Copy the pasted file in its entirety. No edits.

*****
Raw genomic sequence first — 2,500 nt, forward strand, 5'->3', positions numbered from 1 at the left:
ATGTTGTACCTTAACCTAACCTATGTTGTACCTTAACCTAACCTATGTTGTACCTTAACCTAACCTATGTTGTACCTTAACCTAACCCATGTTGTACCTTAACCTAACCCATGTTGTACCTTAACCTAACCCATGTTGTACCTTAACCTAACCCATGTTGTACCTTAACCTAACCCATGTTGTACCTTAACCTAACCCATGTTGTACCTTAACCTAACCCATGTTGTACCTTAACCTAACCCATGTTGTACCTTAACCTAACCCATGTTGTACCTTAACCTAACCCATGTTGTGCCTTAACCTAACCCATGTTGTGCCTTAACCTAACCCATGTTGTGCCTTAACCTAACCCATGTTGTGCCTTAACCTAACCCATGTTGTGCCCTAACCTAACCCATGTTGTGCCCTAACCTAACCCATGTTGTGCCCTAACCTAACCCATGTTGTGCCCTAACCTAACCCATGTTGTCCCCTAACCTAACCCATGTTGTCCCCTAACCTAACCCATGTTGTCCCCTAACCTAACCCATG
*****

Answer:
Raw genomic sequence first — 2,500 nt, forward strand, 5'->3', positions numbered from 1 at the left:
ATGTTGTACCTTAACCTAACCTATGTTGTACCTTAACCTAACCTATGTTGTACCTTAACCTAACCTATGTTGTACCTTAACCTAACCCATGTTGTACCTTAACCTAACCCATGTTGTACCTTAACCTAACCCATGTTGTACCTTAACCTAACCCATGTTGTACCTTAACCTAACCCATGTTGTACCTTAACCTAACCCATGTTGTACCTTAACCTAACCCATGTTGTACCTTAACCTAACCCATGTTGTACCTTAACCTAACCCATGTTGTACCTTAACCTAACCCATGTTGTGCCTTAACCTAACCCATGTTGTGCCTTAACCTAACCCATGTTGTGCCTTAACCTAACCCATGTTGTGCCTTAACCTAACCCATGTTGTGCCCTAACCTAACCCATGTTGTGCCCTAACCTAACCCATGTTGTGCCCTAACCTAACCCATGTTGTGCCCTAACCTAACCCATGTTGTCCCCTAACCTAACCCATGTTGTCCCCTAACCTAACCCATGTTGTCCCCTAACCTAACCCATG